Everyday when I get on my bike I learn something new about the transformative powers of cycling. Creative thoughts flow. If I’m angry or hurting, somehow cycling helps me work through those feelings, and turn that energy to the positive. Cycling is constructive. Cycling and sport in general helps us focus our energies, overcome fear and use our life for the good.
When I watched a story on New Mexico’s opioid crisis, it made me think of how cycling can change our course. Then my friend sent a link to a video of Juanjo Mendez’s story. Juanjo was injured in a motorbike crash, and felt depressed afterwards. But cycling brought him back.
Dr. Leslie Hayes in Rio Arriba County suggests the real solution to drugs is to get meaningful things in peoples’ lives. We are not going to arrest or medically treat our way out of the opioid crisis. We need love. Stories like Juanjo Mendez’s are proof cycling adds meaning and hope.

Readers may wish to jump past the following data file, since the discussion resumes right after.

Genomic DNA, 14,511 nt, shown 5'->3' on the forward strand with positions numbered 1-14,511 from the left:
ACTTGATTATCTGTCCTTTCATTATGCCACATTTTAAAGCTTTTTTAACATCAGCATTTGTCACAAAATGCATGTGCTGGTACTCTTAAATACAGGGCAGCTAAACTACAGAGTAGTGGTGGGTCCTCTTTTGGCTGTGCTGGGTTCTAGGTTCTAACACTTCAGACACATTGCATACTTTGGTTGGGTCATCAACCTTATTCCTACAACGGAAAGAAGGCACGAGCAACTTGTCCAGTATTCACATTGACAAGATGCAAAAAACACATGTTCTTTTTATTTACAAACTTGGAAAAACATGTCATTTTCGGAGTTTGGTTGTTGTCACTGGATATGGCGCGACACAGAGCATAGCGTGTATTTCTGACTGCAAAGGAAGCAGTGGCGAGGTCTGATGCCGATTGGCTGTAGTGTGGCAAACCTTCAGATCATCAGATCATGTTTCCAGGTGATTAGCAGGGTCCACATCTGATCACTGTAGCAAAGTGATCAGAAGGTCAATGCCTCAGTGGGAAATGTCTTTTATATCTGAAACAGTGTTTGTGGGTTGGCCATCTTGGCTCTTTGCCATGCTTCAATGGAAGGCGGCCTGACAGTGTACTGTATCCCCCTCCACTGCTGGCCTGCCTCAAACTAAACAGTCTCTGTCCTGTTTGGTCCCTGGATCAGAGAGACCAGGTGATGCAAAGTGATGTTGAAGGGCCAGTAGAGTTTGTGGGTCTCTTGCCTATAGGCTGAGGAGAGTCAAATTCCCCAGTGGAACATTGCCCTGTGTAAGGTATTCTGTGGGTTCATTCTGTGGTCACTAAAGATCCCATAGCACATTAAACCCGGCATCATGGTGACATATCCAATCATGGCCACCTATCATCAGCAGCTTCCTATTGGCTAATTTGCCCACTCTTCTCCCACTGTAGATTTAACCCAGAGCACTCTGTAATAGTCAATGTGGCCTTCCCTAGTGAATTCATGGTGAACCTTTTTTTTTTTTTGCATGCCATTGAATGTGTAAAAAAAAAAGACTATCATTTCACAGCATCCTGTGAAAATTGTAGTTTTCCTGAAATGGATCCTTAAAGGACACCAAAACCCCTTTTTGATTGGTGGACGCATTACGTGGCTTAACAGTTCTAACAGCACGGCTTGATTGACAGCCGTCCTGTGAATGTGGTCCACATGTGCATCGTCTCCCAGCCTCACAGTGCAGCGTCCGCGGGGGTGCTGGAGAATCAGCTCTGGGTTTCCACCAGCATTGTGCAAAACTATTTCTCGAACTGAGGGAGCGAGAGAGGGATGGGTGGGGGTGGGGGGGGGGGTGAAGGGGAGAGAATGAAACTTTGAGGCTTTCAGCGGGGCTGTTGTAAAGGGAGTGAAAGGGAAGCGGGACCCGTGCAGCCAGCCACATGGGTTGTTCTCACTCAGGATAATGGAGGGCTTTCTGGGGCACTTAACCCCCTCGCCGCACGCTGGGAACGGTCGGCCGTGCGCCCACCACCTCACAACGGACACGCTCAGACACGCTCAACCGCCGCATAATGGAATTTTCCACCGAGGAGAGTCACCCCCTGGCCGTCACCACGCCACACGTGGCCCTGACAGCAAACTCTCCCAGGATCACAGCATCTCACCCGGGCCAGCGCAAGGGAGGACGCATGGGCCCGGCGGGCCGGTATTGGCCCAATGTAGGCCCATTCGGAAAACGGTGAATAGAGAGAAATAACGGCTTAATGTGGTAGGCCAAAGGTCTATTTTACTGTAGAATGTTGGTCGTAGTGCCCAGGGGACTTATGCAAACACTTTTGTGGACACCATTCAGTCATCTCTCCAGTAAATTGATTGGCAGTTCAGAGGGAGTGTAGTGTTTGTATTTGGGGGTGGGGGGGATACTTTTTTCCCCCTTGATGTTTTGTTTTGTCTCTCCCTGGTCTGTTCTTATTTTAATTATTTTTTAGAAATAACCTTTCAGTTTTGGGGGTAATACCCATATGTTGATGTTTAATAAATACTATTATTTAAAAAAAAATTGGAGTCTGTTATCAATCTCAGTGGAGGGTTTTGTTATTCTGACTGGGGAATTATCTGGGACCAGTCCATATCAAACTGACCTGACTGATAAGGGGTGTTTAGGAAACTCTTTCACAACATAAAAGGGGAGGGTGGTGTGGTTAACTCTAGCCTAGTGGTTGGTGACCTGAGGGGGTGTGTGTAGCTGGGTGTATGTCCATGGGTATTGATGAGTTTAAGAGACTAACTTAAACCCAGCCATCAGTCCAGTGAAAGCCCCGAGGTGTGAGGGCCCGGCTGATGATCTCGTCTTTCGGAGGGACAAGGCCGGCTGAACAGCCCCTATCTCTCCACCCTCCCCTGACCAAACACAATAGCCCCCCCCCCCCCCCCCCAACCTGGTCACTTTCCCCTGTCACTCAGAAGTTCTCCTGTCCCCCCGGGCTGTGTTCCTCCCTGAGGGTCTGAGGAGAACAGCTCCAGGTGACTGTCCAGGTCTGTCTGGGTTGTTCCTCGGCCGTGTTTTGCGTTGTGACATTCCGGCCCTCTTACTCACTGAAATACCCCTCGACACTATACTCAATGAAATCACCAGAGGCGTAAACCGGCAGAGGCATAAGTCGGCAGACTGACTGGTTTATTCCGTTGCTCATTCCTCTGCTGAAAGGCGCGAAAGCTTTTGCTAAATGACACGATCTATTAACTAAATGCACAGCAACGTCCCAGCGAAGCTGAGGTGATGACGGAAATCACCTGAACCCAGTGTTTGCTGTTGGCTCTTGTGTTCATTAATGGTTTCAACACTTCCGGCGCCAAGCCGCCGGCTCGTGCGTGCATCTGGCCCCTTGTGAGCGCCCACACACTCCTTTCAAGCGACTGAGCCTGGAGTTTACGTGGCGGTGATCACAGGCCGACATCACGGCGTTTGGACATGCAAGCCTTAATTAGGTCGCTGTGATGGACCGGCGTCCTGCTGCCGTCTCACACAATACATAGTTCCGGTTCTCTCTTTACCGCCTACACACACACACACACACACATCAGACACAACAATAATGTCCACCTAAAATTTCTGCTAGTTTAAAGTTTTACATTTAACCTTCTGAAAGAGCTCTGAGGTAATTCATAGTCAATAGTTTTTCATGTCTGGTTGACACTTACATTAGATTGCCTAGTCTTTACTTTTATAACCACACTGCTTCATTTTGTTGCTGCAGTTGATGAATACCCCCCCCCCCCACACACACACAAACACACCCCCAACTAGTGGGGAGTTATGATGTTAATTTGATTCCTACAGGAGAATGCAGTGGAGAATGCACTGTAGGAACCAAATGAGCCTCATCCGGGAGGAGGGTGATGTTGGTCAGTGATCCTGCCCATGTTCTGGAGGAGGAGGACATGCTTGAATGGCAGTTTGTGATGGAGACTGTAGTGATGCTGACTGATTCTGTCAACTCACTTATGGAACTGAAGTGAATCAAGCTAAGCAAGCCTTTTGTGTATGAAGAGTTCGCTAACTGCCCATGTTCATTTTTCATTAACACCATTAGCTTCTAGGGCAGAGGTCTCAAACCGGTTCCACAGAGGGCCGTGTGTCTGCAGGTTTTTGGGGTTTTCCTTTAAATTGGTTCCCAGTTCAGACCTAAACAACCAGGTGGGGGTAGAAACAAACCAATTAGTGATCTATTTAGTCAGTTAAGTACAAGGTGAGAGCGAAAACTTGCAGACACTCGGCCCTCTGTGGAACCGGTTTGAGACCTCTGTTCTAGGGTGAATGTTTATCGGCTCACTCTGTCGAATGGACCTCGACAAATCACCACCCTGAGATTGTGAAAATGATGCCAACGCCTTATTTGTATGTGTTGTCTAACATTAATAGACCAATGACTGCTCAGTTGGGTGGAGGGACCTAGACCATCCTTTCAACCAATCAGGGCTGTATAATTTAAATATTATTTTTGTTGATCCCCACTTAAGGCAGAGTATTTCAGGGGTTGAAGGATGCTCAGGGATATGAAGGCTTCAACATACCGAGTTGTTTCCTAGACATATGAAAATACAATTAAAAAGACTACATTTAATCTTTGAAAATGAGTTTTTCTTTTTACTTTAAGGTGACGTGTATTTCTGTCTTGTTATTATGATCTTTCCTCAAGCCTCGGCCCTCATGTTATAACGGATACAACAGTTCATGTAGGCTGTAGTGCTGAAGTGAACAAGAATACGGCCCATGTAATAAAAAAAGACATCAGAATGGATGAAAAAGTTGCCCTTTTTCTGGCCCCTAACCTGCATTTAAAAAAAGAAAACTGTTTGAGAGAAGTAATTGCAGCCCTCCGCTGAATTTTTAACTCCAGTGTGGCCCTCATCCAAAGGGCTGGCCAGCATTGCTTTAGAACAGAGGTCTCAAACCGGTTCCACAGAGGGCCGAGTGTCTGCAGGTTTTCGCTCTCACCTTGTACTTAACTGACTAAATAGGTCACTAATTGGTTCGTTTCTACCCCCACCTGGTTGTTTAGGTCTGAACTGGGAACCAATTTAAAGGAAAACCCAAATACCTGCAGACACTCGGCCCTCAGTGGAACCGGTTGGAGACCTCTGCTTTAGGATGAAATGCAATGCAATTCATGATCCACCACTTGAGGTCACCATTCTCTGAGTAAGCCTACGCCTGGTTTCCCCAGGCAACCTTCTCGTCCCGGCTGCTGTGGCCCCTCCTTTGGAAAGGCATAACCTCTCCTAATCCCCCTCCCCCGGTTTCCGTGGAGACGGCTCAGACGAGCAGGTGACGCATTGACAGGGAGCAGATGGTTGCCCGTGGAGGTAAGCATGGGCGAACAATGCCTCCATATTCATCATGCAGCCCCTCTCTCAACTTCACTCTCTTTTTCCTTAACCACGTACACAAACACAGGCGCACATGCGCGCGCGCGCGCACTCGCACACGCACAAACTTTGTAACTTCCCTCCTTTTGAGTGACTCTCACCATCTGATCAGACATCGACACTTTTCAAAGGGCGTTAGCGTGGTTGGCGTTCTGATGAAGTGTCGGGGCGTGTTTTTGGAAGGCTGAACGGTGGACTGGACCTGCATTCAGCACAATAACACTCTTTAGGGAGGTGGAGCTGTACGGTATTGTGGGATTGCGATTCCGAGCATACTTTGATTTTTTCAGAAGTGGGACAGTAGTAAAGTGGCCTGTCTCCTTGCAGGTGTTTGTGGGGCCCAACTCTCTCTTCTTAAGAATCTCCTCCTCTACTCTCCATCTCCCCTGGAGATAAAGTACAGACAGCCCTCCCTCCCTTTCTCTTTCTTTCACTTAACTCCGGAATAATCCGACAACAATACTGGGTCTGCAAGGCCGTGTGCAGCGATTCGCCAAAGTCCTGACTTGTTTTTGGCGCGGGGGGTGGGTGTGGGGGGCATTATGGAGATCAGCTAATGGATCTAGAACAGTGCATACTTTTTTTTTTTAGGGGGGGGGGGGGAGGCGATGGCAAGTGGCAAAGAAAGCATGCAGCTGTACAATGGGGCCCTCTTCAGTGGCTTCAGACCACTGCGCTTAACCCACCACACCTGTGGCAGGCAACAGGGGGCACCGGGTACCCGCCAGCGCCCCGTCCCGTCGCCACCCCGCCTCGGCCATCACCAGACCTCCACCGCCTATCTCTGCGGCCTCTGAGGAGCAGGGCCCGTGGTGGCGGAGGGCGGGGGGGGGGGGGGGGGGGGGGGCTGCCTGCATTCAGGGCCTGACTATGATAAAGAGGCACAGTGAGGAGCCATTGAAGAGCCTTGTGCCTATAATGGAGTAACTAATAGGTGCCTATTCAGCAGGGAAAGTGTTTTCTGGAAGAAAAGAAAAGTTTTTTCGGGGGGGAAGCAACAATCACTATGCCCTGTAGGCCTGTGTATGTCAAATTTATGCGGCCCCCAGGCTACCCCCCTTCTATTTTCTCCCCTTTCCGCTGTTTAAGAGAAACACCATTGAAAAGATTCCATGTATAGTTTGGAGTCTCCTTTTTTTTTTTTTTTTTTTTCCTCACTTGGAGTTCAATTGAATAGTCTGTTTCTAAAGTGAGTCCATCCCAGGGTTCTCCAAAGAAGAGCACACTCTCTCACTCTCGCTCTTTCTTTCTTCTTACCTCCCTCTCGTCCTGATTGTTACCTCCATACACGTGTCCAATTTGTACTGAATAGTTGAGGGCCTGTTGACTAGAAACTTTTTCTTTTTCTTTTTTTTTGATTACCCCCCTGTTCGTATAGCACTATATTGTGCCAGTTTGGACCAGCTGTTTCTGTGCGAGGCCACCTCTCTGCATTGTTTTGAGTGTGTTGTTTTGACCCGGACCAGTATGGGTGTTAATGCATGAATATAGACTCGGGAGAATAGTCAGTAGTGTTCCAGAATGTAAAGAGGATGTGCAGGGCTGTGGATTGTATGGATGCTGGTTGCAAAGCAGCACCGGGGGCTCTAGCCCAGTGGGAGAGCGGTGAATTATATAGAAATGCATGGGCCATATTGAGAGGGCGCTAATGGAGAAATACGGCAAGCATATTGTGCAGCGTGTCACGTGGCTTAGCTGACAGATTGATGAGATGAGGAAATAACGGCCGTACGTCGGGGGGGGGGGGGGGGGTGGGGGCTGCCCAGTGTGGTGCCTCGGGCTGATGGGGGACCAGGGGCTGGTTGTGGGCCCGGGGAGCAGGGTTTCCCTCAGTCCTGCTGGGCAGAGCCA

Cycling helps us cope with pain and trauma. If addiction is an effort to avoid pain, as Dr. Gina Perez-Baron suggests, cycling and sport in general may be a constructive outlet to deal with our hurts in a healthier way, even focusing our energy to propel us towards our goals in sport and life. To get super proactive building healthier lives, we can promote cycling and healthy sport.
Sport has the power to change the world. It has the power to inspire. It has the power to unite people in a way that little else does. It speaks to youth in a language they understand. Sport can create hope where once there was only despair. It is more powerful than government in breaking down racial barriers. —Nelson Mandela
“New Mexico deploys best practices to avoid the worst outcomes in the opioid crisis”
Photos are from Saturday’s ride https://www.strava.com/activities/1251054152